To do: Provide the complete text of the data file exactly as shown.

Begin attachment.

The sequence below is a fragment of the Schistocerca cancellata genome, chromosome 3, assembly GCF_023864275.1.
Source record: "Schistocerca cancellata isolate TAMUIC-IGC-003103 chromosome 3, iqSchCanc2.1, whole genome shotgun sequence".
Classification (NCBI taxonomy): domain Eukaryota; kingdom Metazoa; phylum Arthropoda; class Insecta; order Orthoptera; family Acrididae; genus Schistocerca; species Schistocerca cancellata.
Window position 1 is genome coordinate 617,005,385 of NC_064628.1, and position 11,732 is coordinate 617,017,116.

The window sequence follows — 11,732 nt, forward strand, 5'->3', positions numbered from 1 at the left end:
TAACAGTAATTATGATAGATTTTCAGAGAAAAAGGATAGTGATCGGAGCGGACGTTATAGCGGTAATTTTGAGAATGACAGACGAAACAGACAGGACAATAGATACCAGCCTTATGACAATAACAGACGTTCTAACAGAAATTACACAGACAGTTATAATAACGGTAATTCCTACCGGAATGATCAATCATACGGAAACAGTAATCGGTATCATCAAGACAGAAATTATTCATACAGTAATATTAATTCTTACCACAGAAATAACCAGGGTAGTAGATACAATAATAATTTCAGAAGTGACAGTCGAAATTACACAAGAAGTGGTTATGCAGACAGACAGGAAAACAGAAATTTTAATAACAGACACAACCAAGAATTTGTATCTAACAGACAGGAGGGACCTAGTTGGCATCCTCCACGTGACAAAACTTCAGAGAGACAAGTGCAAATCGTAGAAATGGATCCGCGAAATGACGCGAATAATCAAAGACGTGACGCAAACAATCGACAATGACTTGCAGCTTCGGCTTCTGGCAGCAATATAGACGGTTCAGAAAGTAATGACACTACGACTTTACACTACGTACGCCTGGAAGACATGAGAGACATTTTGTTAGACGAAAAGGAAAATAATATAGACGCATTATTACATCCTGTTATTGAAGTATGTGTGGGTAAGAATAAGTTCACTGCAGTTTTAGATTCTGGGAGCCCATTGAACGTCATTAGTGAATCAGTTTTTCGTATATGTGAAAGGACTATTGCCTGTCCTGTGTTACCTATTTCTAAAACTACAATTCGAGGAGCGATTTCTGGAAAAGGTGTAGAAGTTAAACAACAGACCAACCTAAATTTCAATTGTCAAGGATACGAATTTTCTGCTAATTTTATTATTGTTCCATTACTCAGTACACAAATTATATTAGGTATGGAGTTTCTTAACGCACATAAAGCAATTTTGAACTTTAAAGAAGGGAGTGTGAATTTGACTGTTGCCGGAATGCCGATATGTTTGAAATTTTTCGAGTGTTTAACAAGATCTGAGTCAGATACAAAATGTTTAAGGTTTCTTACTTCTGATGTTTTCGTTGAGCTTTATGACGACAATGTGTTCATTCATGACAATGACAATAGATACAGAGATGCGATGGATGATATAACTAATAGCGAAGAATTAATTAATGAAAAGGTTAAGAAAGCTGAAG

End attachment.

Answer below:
The sequence below is a fragment of the Schistocerca cancellata genome, chromosome 3, assembly GCF_023864275.1.
Source record: "Schistocerca cancellata isolate TAMUIC-IGC-003103 chromosome 3, iqSchCanc2.1, whole genome shotgun sequence".
Classification (NCBI taxonomy): domain Eukaryota; kingdom Metazoa; phylum Arthropoda; class Insecta; order Orthoptera; family Acrididae; genus Schistocerca; species Schistocerca cancellata.
Window position 1 is genome coordinate 617,005,385 of NC_064628.1, and position 11,732 is coordinate 617,017,116.

The window sequence follows — 11,732 nt, forward strand, 5'->3', positions numbered from 1 at the left end:
TAACAGTAATTATGATAGATTTTCAGAGAAAAAGGATAGTGATCGGAGCGGACGTTATAGCGGTAATTTTGAGAATGACAGACGAAACAGACAGGACAATAGATACCAGCCTTATGACAATAACAGACGTTCTAACAGAAATTACACAGACAGTTATAATAACGGTAATTCCTACCGGAATGATCAATCATACGGAAACAGTAATCGGTATCATCAAGACAGAAATTATTCATACAGTAATATTAATTCTTACCACAGAAATAACCAGGGTAGTAGATACAATAATAATTTCAGAAGTGACAGTCGAAATTACACAAGAAGTGGTTATGCAGACAGACAGGAAAACAGAAATTTTAATAACAGACACAACCAAGAATTTGTATCTAACAGACAGGAGGGACCTAGTTGGCATCCTCCACGTGACAAAACTTCAGAGAGACAAGTGCAAATCGTAGAAATGGATCCGCGAAATGACGCGAATAATCAAAGACGTGACGCAAACAATCGACAATGACTTGCAGCTTCGGCTTCTGGCAGCAATATAGACGGTTCAGAAAGTAATGACACTACGACTTTACACTACGTACGCCTGGAAGACATGAGAGACATTTTGTTAGACGAAAAGGAAAATAATATAGACGCATTATTACATCCTGTTATTGAAGTATGTGTGGGTAAGAATAAGTTCACTGCAGTTTTAGATTCTGGGAGCCCATTGAACGTCATTAGTGAATCAGTTTTTCGTATATGTGAAAGGACTATTGCCTGTCCTGTGTTACCTATTTCTAAAACTACAATTCGAGGAGCGATTTCTGGAAAAGGTGTAGAAGTTAAACAACAGACCAACCTAAATTTCAATTGTCAAGGATACGAATTTTCTGCTAATTTTATTATTGTTCCATTACTCAGTACACAAATTATATTAGGTATGGAGTTTCTTAACGCACATAAAGCAATTTTGAACTTTAAAGAAGGGAGTGTGAATTTGACTGTTGCCGGAATGCCGATATGTTTGAAATTTTTCGAGTGTTTAACAAGATCTGAGTCAGATACAAAATGTTTAAGGTTTCTTACTTCTGATGTTTTCGTTGAGCTTTATGACGACAATGTGTTCATTCATGACAATGACAATAGATACAGAGATGCGATGGATGATATAACTAATAGCGAAGAATTAATTAATGAAAAGGTTAAGAAAGCTGAAG